Resistances conferred by Sr2 and Fhb1 are considered important in the control of stem rust and Fusarium head blight (FHB), respectively, but these genes on chromosome 3BS are known only to occur in repulsion. The objective of this study was to use a doubled haploid (DH) population of Carberry/AC Cadillac to seek a recombinant with the Sr2 and Fhb1 resistance alleles in coupling. Carberry expresses moderate resistance to FHB. AC Cadillac has marker alleles typically linked to the Sr2 resistance allele. Carberry has marker alleles associated with Fhb1. The DH population was genotyped with 578 DArT®, 55 SSR, 2 BAC-derived, 2 CAPS, and 1 STS markers. The parents and 261 DH lines were evaluated for adult plant stem rust response (Ug99) at Njoro, Kenya, and at Swift Current, Canada (Canadian Pgt races). Response to FHB was evaluated in nurseries near Portage la Prairie, Manitoba. Pseudo black chaff (PBC), known to be tightly linked to Sr2, was scored in nurseries when symptoms were expressed. Both cultivars have other Sr and Fhb resistance genes, and QTLs contributing to PBC on chromosomes other than 3BS. Using phenotypic and molecular marker data, and the very tight linkage or pleiotropic relationship of Sr2 with PBC, DHs were classified for presence of PBC and FHB response. Putative recombinant DH candidates were re-evaluated for symptoms of PBC, stem rust, and FHB in three international nurseries and genotyped with markers closest to Sr2 and Fhb1. The results will be presented.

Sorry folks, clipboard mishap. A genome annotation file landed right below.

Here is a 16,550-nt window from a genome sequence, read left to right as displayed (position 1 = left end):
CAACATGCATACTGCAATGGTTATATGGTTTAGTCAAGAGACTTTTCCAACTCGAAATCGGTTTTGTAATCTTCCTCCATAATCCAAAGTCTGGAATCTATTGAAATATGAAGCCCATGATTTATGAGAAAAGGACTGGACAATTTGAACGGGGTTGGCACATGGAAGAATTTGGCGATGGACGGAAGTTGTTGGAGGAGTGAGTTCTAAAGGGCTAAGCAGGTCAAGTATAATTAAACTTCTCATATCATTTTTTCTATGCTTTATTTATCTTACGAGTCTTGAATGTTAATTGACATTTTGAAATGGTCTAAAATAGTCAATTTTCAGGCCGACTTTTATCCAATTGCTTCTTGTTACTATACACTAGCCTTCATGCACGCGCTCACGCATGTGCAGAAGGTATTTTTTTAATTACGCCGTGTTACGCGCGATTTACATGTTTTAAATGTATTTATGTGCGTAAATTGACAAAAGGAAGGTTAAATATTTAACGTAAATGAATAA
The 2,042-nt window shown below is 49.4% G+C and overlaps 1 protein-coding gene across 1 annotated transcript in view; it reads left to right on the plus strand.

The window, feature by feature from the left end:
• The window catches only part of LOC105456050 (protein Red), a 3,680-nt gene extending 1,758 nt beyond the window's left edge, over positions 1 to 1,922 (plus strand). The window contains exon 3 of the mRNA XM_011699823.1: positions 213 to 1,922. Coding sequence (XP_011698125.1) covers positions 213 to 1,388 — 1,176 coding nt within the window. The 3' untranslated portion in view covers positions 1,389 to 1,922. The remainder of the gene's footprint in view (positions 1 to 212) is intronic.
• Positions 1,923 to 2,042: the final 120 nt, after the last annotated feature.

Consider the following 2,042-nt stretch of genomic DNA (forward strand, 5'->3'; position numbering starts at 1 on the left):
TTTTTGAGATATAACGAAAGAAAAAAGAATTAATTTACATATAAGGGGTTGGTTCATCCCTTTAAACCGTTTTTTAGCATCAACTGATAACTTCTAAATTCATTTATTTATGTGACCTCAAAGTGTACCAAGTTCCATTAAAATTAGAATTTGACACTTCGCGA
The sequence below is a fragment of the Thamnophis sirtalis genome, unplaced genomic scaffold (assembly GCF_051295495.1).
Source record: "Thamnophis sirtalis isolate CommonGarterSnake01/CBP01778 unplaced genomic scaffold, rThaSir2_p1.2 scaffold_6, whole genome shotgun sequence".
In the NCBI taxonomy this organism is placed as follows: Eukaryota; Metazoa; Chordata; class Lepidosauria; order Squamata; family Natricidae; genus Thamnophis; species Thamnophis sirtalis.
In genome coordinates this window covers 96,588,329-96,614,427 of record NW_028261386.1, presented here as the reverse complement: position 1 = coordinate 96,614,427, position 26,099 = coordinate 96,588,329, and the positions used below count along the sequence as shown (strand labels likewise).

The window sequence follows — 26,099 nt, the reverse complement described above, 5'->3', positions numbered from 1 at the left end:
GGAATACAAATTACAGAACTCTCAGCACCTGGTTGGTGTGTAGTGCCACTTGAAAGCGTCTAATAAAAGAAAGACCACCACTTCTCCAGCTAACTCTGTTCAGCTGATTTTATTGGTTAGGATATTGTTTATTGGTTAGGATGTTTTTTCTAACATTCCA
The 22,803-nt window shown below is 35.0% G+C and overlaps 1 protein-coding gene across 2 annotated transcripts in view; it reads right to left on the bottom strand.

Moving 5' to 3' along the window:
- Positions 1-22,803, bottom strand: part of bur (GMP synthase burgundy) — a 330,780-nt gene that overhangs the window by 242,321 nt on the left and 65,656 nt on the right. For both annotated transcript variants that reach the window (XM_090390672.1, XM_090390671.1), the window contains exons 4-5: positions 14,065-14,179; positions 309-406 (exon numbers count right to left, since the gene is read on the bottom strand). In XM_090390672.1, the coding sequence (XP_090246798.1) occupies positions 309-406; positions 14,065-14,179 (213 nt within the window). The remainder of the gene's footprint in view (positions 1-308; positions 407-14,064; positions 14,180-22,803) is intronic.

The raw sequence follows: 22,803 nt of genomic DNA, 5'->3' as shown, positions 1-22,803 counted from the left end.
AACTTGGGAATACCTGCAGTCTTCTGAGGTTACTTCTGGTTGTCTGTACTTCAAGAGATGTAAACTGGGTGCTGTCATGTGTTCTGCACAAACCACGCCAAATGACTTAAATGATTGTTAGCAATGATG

Primary Author: DePauw, SeCan Association, Canada
Epidemics of stripe (yellow) rust on wheat and triticale fields of Algeria in 2016. Wheat and triticale fields in 69 localities from the eastern regions of Algeria were assessed for epidemics, which started in early march to late may corresponding to booting stage up to early dough stage of the alternative type crop. The infection had incidences ranging from 30 to 100% and severities of 30 to 70%. The newly released cultivar Ksar sbahi was infected up to 10%. The old improved durum cultivars HAR3116 (SHA7/KAUZ) and HAR1407 (COOK/VEES//DOVES) were rust-free at a number of locations. In the Amhara region, the wheat cultivars were at stem elongation to flowering with disease incidences of 50-100% and severities of 30-90%. The oldest cultivar ET 13 A2 was severely infected in the north Shewa zone of Amhara region. Triticale cultivar Logaw Shibo was susceptible at elevations above 2700 m and showed trace reactions at elevations below 2500 m. The local bread wheat cultivar grown in all wheat growing areas was only slightly affected by the disease. Yellow rust was rarely recorded in the Tigray region. Severe epidemics were recorded in the highlands and even at lower elevations where it is not commonly found on wheat.
Primary Author: DERBAL, Laboratoire de Biologie, Eau et Environnement, département d'écologie,university of 8 mai1945 Guelma, Algeria